The Washington County-Johnson City Animal Control Board is the proud owner of 6.6 acres off North Roan Street on which a new animal shelter will be built to replace its overcrowded and dilapidated facility.
Animal Shelter Director Debbie Dobbs said the board closed on the property at 3411 N. Roan St. on Thursday. The city’s allocation of $350,000 and funds from the Animal Control Board reserves were used to purchase the property.
Heyward and Cherry Sell reduced their asking price from the $900,000 appraised value to $500,000 — a price board members moved forward on following a 3-2 vote. County commissioners and board members David Tomita and Pat Wolfe voted against buying the property. Later, during the March County Commission meeting, they both lobbied for the sale. The commission decided at that point not to make the purchase and send it back to the budget committee.
Regardless, the property now belongs to the board, and a fundraising drive is gaining momentum to help fund at least $1 million to pay for what could be considered the shelter’s core building from which additional wings can be built.
“We bought it last Thursday,” said a giddy Dobbs, who has for years fought, listened, pushed, talked, argued, showed restraint and all other manner of emotion during the time it has taken for a breakthrough to occur. “There should be a sign going up very soon. I’m just very excited.”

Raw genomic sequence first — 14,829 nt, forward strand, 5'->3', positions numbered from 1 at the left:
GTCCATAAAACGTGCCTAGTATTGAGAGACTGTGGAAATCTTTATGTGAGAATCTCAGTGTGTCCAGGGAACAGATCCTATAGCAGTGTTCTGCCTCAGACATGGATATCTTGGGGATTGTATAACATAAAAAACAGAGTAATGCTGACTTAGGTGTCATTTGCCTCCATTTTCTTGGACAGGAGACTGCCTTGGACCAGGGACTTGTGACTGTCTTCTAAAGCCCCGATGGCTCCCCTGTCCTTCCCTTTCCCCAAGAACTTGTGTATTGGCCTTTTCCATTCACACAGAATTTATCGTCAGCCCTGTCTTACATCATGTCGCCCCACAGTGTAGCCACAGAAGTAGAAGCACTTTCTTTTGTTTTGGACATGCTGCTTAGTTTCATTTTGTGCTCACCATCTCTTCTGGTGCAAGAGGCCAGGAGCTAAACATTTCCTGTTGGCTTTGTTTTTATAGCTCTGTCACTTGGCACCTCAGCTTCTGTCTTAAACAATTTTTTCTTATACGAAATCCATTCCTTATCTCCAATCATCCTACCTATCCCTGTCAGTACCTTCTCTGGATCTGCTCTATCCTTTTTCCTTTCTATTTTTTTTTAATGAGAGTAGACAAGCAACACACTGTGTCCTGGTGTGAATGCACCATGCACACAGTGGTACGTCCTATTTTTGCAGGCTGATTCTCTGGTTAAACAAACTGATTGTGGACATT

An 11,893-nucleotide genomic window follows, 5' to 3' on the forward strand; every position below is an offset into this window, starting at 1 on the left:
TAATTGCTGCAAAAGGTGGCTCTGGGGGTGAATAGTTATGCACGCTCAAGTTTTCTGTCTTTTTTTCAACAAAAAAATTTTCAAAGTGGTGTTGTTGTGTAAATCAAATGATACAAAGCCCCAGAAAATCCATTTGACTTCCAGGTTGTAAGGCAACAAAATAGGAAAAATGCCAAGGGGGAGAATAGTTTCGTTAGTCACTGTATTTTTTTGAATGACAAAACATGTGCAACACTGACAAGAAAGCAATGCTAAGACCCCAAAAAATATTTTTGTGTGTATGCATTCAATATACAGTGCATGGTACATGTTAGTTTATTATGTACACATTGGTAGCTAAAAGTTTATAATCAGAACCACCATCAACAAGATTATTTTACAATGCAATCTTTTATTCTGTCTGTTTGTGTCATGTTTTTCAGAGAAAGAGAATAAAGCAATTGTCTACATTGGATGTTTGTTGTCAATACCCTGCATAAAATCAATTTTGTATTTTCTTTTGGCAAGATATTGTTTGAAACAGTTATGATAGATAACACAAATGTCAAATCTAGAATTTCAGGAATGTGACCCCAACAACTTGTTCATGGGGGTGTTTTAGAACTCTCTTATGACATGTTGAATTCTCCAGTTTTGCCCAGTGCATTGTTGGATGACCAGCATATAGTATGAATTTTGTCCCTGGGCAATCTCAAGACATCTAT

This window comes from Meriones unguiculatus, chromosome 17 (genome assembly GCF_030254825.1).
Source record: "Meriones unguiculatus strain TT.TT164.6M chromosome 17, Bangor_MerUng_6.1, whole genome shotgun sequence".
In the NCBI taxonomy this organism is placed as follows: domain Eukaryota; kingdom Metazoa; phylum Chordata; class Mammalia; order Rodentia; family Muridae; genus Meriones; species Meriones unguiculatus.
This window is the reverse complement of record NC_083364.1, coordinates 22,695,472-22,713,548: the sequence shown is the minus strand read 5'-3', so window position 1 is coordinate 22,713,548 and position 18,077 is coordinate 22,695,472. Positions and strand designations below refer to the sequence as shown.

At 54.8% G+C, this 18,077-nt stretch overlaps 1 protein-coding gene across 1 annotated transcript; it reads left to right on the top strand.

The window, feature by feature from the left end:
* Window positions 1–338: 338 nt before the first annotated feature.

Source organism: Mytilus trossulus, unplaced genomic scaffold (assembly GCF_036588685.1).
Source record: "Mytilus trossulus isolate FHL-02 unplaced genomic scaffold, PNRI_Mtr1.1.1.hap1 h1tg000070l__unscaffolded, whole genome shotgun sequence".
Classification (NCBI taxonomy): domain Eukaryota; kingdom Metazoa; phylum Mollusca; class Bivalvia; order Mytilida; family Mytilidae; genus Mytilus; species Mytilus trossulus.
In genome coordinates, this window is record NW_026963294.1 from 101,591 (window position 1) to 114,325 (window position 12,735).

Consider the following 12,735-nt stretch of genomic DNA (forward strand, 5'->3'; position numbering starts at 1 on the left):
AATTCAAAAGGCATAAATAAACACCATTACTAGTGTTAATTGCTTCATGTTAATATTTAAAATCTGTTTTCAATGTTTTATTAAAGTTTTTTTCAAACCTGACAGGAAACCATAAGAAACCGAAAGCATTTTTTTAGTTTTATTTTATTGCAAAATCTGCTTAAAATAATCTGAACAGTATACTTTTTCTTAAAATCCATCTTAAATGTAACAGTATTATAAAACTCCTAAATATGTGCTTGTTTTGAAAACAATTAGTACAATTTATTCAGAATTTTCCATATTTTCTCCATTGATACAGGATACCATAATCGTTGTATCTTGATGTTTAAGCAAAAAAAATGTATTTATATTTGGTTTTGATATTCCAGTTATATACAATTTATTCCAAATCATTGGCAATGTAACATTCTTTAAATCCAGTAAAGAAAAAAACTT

When asked why the previous owners lowered the price so drastically, Dobbs said: “The Sells told us they came down on the price because they loved dogs and cats. They also had a pet pass away not too long ago.”
Coincidentally, the street on which the old shelter sits is Sells Avenue.
Board Chairman Rick Gordon said the focus now is on raising money.
“We do have some pledges and some checks already written, and we’ll probably try to hold one big fundraiser a month,” he said. “We have a family that is interested in a complete wing specifically for spaying and neutering. We also have a family that’s expressed interest in providing a barn for larger domesticated animals.”
Gordon said the board hopes to get started on construction by late summer.
“We’re all very happy about the turn of events,” he added. “That family (the Sells) had been offered much more for that land. We were told there had been individuals come to them and offer three times what they were selling it for, but they wanted us to be first in line.”